You, Me, Empathy Provides Space for Vulnerability and Connection
by Jenna Spinelle on May 28, 2019.
Podcasts have a way of making both the podcaster and the listener feel connected — even though hosts are often alone in a recording studio and listeners are usually isolated by their headphones.
You, Me, Empathy shows the power that this form of connection can have. Created by Non Wels, the podcast explores the struggles we face in our day to day lives. He describes it as a place for vulnerability and kindness and a safe space for guests to share stories about mental health and embrace empathy together.
Non created the show while he was recovering from anorexia as a way to break down the cultural stigma surrounding mental health and explore how podcasting could help cultivate a sense of empathy among listeners.
I asked Non about his approach to the show and what he hopes listeners take from his conversations:
How did you arrive at the decision to tell your story and other people’s stories through a podcast? Was there anything in particular about the medium that would be a good match for the stories you wanted to tell?
Non: I love the medium of podcasting because it’s really just an excuse to cultivate conversation, and conversation that is about things that matter: our hearts! And there’s a deep connection when we can meet each other where we’re at, be present, listen actively, and just truly show up for another feely human. It’s the best. The podcast medium has allowed me to connect with so many remarkable people, and learn from so many remarkable people.
How do you get those guests to open up about their struggles and personal challenges?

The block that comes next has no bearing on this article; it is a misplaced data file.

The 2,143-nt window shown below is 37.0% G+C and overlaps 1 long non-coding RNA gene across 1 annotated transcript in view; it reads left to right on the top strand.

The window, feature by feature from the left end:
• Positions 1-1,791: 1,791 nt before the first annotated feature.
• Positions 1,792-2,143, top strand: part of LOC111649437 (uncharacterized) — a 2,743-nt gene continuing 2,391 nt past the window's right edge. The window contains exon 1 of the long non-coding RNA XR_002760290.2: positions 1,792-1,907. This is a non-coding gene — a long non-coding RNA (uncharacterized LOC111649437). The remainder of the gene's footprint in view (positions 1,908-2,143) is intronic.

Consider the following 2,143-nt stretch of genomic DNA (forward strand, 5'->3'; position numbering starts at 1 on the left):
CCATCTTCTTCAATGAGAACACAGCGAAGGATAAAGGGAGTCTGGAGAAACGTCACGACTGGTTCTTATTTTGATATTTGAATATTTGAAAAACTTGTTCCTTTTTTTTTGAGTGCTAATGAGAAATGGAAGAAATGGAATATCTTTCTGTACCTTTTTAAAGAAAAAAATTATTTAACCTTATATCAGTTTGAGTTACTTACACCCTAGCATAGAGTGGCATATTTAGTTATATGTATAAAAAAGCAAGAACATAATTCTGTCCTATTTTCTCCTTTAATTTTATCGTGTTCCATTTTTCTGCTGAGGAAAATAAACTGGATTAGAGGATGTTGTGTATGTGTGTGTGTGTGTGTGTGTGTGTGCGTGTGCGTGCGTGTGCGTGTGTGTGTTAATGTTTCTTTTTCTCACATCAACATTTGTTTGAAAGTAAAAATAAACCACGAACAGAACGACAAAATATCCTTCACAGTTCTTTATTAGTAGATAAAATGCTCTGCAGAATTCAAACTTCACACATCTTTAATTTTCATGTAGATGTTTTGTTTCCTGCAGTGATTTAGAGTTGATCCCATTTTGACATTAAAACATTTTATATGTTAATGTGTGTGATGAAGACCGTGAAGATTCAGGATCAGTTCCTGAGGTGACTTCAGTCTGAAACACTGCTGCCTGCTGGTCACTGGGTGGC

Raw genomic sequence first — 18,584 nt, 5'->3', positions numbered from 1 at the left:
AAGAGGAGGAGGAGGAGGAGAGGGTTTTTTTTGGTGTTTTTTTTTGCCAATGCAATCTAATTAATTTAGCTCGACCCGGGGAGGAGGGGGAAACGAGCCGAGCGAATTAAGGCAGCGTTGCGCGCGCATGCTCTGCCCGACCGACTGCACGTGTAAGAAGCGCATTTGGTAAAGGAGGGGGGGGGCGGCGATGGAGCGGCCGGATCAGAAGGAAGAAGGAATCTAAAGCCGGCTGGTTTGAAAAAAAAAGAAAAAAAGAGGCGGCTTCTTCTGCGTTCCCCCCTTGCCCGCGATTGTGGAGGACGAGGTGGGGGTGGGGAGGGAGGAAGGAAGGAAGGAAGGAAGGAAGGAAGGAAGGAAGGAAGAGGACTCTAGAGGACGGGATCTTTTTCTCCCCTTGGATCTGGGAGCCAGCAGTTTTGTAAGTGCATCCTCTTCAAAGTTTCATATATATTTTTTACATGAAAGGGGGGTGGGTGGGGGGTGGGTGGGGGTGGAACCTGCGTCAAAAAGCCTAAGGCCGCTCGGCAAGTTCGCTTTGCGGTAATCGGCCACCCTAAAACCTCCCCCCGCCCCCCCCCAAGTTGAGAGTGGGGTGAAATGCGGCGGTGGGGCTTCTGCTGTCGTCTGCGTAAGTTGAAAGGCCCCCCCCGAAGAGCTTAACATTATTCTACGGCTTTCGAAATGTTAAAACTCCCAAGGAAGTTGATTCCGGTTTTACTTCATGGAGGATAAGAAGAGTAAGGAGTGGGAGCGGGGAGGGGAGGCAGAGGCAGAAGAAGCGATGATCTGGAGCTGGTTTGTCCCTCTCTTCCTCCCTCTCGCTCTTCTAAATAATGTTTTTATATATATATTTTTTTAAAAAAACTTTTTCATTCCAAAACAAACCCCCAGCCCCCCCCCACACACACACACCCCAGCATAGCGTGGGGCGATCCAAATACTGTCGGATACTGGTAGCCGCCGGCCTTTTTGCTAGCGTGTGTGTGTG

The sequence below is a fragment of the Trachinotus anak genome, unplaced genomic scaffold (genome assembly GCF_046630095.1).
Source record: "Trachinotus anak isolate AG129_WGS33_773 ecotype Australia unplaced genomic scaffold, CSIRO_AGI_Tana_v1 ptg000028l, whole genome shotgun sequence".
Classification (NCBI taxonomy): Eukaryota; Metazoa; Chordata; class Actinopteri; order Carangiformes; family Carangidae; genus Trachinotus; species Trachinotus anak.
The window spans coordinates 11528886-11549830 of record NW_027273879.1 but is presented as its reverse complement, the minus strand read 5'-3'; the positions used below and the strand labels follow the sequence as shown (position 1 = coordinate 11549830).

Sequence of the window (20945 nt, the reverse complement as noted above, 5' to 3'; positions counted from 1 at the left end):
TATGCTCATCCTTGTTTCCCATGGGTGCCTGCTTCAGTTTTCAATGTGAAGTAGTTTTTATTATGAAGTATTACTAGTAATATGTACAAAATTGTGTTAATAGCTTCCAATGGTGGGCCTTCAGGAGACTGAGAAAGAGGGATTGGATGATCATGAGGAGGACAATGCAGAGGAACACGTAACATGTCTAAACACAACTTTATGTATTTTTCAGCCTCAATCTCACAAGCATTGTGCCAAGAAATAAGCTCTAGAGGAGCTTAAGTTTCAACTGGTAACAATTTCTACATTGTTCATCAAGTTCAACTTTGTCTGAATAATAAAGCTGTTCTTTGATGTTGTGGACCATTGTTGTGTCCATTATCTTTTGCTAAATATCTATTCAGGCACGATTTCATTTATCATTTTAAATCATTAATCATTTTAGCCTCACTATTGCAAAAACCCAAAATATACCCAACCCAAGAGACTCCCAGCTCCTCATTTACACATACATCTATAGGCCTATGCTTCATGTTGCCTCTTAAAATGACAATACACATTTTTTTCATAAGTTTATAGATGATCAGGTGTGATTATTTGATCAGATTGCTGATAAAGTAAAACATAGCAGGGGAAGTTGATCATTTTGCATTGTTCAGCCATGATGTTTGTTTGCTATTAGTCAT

Non: I make sure they know they are safe, welcome, and accepted. I listen actively, and stay present and attune with their emotions as best I can. Most guests know what they are getting into, but of course, that’s different than being in it. It can be scary, for sure, so I try to pepper in my story too and relate on a level that might make them feel less alone.
What do you hope people take from the show?
Non: I hope people see that embracing vulnerability, empathy, and emotional wayfinding are core parts of healing, personal growth, wellness, and recovery. I hope people realize they are not alone in their suffering, or their trauma, or their mental health struggles. I hope people know that there are safe spaces out there. I hope people get inspired to create safe spaces in their communities, among their friends and family. I hope to grow a global awareness for the beautiful feely human we all have in us.
What have you learned from the show?
Non: I’ve learned that boundaries are important. Ha. I’m a helper type, but I can totally take that too far and just want to help and help and help and totally forget my own needs and self-care. It’s not fair to me or to my guests and community if I try to attempt to take on their emotions. So, yes, boundaries are essential. I’m amazed by every one of my guests. I’m in awe of their capacity for empathy and vulnerability. It inspires me and reminds me I need to keep doing this. It’s my favorite thing ever.
What do you see the show going in the future?
Non: Upwards! I have some BIG ideas that I can’t speak to just yet, but I want to continue growing You, Me, Empathy. Maybe live shows someday. That would be awesome. I want to create more and more spaces for empathy, vulnerability, and emotional wayfinding. And I think there are a lot of avenues with which to do that.
About the author:
Jenna Spinelle is a writer and journalism instructor in State College, Pennsylvania. She is a leader of the PBC Virtual Chapter and hosts the Democracy Works podcast.